South Africa teeters towards recession on labour dispute
The latest attempt to end South Africa’s 21-week platinum strike has failed, pushing the country towards a recession and increasing the odds the sector will be smaller and more mechanized when it eventually resumes operations.
More than 70,000 South African platinum miners have been on strike since late January and months of negotiations have done little to bridge the gap between miners’ wage demands and the producers’ offer. The striking miners work for Anglo American Platinum — a subsidiary of Anglo American (LSE: AAL; US-OTC: AAUKY), Impala Platinum Holdings (LSE: IPLA), and Lonmin PLC (LSE: LMI) — and the idled operations represent 60% of South Africa’s platinum and palladium capacity.
Workers are demanding the basic wage be doubled to 12,000 rand (US$1,200) per month within four years. The producers are offering an increase of up to 10% over four years, which would raise the overall minimum pay package to US$1,200 per month by 2017. However, this would include allowances for necessities such as housing. The union opposes a housing allowance.
In the meantime, the three producers estimate the strike has so far cost the industry more than U$2 billion in lost revenues and cost employees more than $900 million in lost wages.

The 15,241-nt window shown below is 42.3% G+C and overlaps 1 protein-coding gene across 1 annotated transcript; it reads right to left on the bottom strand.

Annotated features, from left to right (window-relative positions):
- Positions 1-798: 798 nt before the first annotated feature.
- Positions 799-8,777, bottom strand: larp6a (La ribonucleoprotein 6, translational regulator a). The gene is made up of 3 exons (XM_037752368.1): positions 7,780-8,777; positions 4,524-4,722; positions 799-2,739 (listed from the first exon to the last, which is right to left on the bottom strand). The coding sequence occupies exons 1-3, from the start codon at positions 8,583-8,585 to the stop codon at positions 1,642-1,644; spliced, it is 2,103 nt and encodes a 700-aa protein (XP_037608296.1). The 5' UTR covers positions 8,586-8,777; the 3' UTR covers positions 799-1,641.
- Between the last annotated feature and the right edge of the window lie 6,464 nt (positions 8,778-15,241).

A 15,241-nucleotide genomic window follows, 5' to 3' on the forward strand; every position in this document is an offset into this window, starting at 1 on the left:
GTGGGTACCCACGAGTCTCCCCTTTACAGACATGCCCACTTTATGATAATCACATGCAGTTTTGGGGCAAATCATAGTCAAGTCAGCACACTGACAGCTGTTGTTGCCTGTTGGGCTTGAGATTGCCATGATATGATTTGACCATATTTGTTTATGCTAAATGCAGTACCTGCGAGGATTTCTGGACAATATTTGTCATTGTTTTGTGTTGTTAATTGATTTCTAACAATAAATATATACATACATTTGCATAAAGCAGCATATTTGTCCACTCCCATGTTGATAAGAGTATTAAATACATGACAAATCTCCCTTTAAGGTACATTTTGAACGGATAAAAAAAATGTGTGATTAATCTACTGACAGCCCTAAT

Those lost wages have hit striking workers hard, especially because many platinum miners use their wages to support extended families of eight or ten people. And the ripple effect is hurting the entire country: South Africa’s economy shrank by 0.6% in the first quarter of the year, its first contraction since 2009, and analysts point to the strike as a key cause.
Natural Resource Minister Ngoako Ramatlhodi said that, after five months without pay, miners “have in effect been reduced to beggars. The situation is untenable. The companies are also under pressure. The economy is suffering — the latest GDP figures attest to that.”
Efforts are being made to find a resolution. After winning re-election in late May the national government stepped into the dispute, setting up guided negotiations.
However, after two weeks of failed progress the government withdrew from the wage talks on June 9.
Describing the parties’ attitudes at the bargaining table, Ramatlhodi said the government could “take them to the river but could not make them drink.”
The metal market reacted immediately. Palladium futures for September delivery gained 1.4% on June 9 to reach a 39-month high of US$853.50 per oz., while platinum futures for July delivery rose 1.8% to reach US$1,481.10 per oz. in a fifth straight gain, the metal’s longest rally since the start of April.
Until recently, stockpiled supplies had insulated the market from the strike and kept prices stable. Now those stockpiles are starting to wear thin and analysts expect recent price upswings to continue, especially because the platinum and palladium markets are already undersupplied.
London-based chemicals and metals company Johnson Matthey estimates palladium demand will exceed supply by 1.6 million oz. while platinum demand will top supplies by 1.2 million oz. The company, which produces a third of the world’s catalytic converters, says 2014 will mark the third straight year in which demand for the metals has outstripped supply.